Induction Generators

An induction generator is a comparatively simple and low-cost machine. The stator can be single- or three-phase and the rotor can be of squirrel-cage or wound design. Figures 25-1 and 25-2 are induction machines that may be used as a motor or generator.

Synchronous speed is a function of frequency and the number of poles that constitute the magnetic field. It is determined as follows:


f = Frequency in Hertz P = Number of poles

Fig. 25-1 Induction Machine. Source: United States Motors

An induction machine serves as a generator when it is driven above its synchronous speed. When it is operating below its synchronous speed, it serves as a motor. When operating as a motor (below synchronous speed), the induction machine absorbs current and produces torque (at a positive value). When operating as a generator, the machine does the opposite, absorbing torque and producing current.

Synchronous speed (RPM) =

120 f

Fig. 25-2 Induction Machine.

Source: Tuthill Corp. Murray Turbomachinery Division

Fig. 25-2 Induction Machine.

Source: Tuthill Corp. Murray Turbomachinery Division

The speed of an induction motor decreases below its synchronous speed as the load increases. The difference between synchronous speed and the motor's actual operating speed is referred to as slip, and is calculated as follows:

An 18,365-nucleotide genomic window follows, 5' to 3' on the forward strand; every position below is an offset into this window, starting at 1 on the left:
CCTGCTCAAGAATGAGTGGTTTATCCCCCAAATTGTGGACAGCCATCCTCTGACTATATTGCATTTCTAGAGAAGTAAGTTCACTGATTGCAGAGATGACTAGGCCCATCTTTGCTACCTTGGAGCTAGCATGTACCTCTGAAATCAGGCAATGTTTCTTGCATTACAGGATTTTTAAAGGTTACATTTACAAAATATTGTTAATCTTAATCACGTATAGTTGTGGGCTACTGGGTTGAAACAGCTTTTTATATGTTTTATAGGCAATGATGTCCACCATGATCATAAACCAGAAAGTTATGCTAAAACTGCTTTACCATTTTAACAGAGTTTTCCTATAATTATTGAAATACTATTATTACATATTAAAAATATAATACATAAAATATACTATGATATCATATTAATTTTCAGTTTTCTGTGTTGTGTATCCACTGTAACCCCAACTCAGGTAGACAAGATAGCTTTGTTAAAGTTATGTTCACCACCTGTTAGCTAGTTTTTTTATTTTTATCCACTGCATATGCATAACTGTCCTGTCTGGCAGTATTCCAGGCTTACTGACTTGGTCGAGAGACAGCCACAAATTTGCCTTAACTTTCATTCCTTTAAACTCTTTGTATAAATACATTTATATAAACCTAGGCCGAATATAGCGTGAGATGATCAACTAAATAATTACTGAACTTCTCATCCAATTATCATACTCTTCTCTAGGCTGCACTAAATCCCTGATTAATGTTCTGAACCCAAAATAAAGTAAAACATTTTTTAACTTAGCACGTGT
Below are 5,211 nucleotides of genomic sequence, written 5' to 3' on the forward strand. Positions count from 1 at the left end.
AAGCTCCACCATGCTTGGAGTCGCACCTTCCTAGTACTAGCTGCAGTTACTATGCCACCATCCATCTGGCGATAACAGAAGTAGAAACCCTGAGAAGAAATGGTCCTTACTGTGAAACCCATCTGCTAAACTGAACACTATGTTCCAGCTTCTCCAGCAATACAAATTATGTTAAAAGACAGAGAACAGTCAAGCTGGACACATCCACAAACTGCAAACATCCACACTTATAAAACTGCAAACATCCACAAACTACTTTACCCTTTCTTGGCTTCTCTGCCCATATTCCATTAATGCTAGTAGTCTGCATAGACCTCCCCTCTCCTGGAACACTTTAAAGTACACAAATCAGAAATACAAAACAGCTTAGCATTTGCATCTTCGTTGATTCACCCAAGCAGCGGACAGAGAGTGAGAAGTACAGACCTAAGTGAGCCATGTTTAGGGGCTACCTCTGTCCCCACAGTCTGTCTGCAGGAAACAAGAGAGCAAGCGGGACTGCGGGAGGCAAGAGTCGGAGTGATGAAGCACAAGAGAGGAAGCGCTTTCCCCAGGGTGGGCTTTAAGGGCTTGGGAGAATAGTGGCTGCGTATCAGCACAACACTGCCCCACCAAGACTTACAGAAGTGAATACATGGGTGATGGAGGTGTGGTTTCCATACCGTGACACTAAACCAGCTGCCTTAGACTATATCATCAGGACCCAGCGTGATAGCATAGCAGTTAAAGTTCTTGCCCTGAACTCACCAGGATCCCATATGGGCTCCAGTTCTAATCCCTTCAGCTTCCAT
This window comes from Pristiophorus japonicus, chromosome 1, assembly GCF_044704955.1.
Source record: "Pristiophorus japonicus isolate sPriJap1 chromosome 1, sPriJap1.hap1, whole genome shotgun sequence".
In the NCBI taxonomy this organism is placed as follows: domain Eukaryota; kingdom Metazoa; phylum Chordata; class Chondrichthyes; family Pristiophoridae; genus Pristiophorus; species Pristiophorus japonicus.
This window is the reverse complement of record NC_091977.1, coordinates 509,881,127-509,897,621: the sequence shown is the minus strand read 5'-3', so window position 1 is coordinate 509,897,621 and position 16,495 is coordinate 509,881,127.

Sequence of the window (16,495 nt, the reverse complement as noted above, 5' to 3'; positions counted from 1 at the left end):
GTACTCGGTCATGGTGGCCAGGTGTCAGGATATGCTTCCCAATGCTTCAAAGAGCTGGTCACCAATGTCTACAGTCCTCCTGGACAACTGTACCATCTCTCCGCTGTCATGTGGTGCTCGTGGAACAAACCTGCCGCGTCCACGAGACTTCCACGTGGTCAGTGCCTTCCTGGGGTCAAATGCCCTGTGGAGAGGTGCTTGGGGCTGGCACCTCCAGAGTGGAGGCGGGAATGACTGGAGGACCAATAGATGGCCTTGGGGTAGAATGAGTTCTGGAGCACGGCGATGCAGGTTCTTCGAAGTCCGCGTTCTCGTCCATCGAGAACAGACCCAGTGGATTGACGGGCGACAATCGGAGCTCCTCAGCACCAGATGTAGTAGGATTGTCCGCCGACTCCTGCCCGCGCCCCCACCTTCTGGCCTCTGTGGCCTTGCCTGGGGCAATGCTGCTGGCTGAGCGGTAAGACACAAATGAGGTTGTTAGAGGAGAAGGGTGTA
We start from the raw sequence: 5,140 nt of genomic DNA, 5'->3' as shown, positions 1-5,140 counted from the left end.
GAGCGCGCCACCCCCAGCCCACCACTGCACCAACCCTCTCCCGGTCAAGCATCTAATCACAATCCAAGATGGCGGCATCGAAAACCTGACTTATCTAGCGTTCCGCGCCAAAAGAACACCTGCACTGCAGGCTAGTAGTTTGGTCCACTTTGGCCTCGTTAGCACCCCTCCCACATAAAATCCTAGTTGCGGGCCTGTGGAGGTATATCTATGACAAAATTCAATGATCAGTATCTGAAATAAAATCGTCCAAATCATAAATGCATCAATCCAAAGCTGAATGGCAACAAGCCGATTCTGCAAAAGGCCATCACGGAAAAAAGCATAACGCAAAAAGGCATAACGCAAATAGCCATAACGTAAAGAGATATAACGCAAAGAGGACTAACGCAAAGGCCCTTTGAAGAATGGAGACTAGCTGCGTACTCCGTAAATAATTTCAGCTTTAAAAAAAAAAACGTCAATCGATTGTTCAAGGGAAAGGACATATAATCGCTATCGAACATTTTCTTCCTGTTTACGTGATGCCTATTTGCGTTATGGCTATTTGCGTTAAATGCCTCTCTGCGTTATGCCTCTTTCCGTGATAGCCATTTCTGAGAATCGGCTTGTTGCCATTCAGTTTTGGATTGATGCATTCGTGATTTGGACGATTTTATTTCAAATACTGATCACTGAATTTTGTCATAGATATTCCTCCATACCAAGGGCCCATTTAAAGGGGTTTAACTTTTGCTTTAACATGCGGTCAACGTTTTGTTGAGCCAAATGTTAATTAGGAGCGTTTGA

(Synchronous speed — Actual speed) Synchronous speed

To generate power, an induction machine is driven by a prime mover above its synchronous speed. Circulating currents are induced in the rotor bars by the reactive current of the grid or other power source. The magnetic field interactions between the rotor and stator are converted into electric power that flows into the grid. The faster the generator is driven, the more power generated.

Induction generators do not have exciters or voltage regulators. They require an external source of reactive power for excitation, typically provided by the electric grid. Excitation can also be provided from other external power sources, such as capacitors or local synchronous generators connected to the system bus.

Induction generators are much more simple to operate and control than synchronous units. Protective devices required for a typical induction generator installation include:

• Over/under voltage

• Over/under frequency

• Reverse power

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